TOKYO - Japanese prosecutors have obtained an arrest warrant for a ruling party lawmaker who is suspected of receiving several million yen in cash from a Chinese gambling operator, investigative sources said Wednesday.
The prosecutors plan to arrest Tsukasa Akimoto, a member of Prime Minister Shinzo Abe's Liberal Democratic Party, in the near future, the sources said.
His arrest may affect the course of the government's policy to allow casinos in Japan as part of efforts to buoy the economy. The most recent time a Japanese parliamentarian was arrested in relation to bribery allegations was in 2010.
The case, brought by Tokyo prosecutors, is just the latest in a spate of money and gift-giving scandals that have hit the Abe administration, costing two Cabinet ministers their jobs.
Akimoto, known as a vocal supporter of the introduction of casino resorts in Japan, has denied any wrongdoing, telling Kyodo News on Monday that he had "never done a favor" for the Chinese company.
As a senior vice minister at the Cabinet Office for about a year through October last year, Akimoto was in charge of overseeing the government's policy on introducing casinos as part of so-called integrated resorts that will also include large hotel and conference facilities. He also served as a senior vice minister of the tourism ministry.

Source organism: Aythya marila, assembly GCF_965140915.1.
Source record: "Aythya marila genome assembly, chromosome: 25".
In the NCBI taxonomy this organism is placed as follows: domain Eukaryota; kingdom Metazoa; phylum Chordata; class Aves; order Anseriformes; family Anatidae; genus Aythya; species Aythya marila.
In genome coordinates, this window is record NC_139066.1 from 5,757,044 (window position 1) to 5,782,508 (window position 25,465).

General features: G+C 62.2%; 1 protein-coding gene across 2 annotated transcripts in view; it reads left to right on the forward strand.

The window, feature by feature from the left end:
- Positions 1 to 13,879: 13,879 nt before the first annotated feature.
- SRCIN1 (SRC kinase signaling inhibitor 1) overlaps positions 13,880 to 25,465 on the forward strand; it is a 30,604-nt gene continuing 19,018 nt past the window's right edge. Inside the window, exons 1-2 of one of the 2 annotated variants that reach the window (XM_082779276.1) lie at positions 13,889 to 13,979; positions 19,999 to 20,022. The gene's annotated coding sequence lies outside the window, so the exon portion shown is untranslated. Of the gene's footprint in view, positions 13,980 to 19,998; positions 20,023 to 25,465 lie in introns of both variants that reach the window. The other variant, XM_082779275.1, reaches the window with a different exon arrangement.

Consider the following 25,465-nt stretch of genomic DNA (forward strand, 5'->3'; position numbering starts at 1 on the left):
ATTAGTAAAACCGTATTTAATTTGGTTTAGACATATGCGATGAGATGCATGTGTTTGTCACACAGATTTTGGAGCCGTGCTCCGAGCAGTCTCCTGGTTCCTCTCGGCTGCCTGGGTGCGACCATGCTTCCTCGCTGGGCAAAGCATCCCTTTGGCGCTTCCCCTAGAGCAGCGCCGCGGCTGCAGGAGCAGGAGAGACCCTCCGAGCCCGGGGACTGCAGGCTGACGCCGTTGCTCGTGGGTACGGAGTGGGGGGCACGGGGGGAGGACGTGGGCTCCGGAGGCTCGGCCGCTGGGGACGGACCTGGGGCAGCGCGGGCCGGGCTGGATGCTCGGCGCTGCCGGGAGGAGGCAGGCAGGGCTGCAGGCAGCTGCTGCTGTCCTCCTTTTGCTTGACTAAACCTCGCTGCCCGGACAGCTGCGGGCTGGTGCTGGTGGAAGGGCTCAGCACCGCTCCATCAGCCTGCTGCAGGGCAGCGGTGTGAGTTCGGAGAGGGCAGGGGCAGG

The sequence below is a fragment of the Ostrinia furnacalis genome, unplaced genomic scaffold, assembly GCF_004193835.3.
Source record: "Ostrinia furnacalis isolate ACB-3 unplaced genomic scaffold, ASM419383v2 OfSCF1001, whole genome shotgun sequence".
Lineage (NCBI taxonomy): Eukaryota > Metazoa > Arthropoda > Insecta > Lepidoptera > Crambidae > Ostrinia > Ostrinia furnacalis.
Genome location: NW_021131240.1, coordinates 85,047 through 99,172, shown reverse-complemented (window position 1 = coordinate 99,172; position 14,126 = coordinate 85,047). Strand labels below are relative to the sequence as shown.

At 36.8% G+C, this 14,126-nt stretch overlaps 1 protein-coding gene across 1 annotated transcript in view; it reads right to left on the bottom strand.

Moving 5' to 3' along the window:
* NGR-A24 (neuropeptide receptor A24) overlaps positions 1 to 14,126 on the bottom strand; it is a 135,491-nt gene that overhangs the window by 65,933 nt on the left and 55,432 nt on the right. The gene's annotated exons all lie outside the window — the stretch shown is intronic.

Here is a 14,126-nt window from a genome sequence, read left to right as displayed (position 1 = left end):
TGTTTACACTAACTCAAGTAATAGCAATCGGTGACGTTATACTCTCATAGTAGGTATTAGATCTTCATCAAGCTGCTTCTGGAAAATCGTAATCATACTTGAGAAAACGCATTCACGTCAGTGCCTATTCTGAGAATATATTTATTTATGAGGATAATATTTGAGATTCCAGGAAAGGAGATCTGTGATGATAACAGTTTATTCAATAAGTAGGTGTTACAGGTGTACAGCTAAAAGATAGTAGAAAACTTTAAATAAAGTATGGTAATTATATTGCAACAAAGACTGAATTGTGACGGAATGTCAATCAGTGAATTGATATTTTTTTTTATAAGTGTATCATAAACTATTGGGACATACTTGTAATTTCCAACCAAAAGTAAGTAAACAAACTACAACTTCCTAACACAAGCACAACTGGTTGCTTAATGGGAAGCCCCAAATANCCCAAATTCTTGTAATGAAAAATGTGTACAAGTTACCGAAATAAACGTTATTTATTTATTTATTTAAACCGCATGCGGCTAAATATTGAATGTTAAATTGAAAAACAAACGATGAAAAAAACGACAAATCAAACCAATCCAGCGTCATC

Last week, prosecutors searched two Tokyo offices of the 48-year-old lawmaker over his ties to the Chinese casino and sports gambling operator, which is suspected of violating the foreign currency exchange law.
He has been questioned on a voluntary basis by the prosecutors, who also searched earlier this month the homes of two of his former secretaries over their ties to the Chinese company.
The company, headquartered in Shenzhen, near Hong Kong, runs online casinos and a sports betting business among other ventures and is suspected of bringing in several million yen in cash from overseas without declaring it.
The foreign exchange law bans any person from carrying more than 1 million yen ($9,100) in cash into Japan without informing customs authorities. Violators face a fine of up to 500,000 yen or imprisonment for a maximum of six months.
Japan has recently legalized casinos to be operated at integrated resorts in the hope of attracting more foreign tourists to invigorate the economy after the 2020 Tokyo Olympics and Paralympics.
The government plans to choose up to three locations for the first resorts, which are expected to start operating in the mid-2020s.
The Chinese company was keen on being involved in a casino resort project promoted by the village of Rusutsu in Hokkaido. The firm reached out to Akimoto immediately after setting up a subsidiary in Tokyo in July 2017, according to sources familiar with the matter.
In August that year, both Akimoto and a top executive of the company attended a symposium on integrated resorts held in Naha, the prefectural capital of Okinawa.
In December, Akimoto visited the firm's headquarters in the fast-growing Chinese city and was taken on a trip to a casino in Macau.
Akimoto was first elected to the House of Councillors in 2004 after serving as a secretary to a lawmaker. In 2012, he successfully ran for a seat in the House of Representatives.